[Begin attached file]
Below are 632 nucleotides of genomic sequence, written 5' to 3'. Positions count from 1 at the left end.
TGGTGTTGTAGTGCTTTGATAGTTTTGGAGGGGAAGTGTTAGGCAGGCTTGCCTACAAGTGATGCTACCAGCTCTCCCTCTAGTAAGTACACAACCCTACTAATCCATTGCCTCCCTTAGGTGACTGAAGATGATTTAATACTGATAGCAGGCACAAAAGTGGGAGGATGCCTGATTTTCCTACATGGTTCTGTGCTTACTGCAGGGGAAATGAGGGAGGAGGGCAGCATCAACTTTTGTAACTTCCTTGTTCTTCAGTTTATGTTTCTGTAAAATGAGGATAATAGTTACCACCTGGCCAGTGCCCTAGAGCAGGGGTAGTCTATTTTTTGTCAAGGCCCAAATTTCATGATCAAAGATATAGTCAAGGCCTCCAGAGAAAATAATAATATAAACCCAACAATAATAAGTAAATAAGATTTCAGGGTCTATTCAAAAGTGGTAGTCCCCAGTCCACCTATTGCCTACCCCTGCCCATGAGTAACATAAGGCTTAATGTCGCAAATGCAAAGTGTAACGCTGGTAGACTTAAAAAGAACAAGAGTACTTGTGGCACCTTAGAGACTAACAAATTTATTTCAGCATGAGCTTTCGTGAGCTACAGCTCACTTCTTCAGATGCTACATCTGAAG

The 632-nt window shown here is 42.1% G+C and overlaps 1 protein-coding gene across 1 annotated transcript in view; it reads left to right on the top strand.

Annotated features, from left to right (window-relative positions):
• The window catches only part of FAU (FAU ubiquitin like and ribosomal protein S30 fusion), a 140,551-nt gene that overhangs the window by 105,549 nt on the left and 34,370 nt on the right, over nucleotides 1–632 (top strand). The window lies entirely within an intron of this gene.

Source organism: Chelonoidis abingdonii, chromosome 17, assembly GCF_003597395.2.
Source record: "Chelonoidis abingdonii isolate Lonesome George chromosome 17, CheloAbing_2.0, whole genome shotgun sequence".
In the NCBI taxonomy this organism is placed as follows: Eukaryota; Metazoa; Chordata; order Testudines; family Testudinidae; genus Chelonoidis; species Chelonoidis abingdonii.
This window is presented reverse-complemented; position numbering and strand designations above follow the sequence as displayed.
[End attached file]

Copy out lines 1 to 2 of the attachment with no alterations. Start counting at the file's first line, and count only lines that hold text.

Below are 632 nucleotides of genomic sequence, written 5' to 3'. Positions count from 1 at the left end.
TGGTGTTGTAGTGCTTTGATAGTTTTGGAGGGGAAGTGTTAGGCAGGCTTGCCTACAAGTGATGCTACCAGCTCTCCCTCTAGTAAGTACACAACCCTACTAATCCATTGCCTCCCTTAGGTGACTGAAGATGATTTAATACTGATAGCAGGCACAAAAGTGGGAGGATGCCTGATTTTCCTACATGGTTCTGTGCTTACTGCAGGGGAAATGAGGGAGGAGGGCAGCATCAACTTTTGTAACTTCCTTGTTCTTCAGTTTATGTTTCTGTAAAATGAGGATAATAGTTACCACCTGGCCAGTGCCCTAGAGCAGGGGTAGTCTATTTTTTGTCAAGGCCCAAATTTCATGATCAAAGATATAGTCAAGGCCTCCAGAGAAAATAATAATATAAACCCAACAATAATAAGTAAATAAGATTTCAGGGTCTATTCAAAAGTGGTAGTCCCCAGTCCACCTATTGCCTACCCCTGCCCATGAGTAACATAAGGCTTAATGTCGCAAATGCAAAGTGTAACGCTGGTAGACTTAAAAAGAACAAGAGTACTTGTGGCACCTTAGAGACTAACAAATTTATTTCAGCATGAGCTTTCGTGAGCTACAGCTCACTTCTTCAGATGCTACATCTGAAG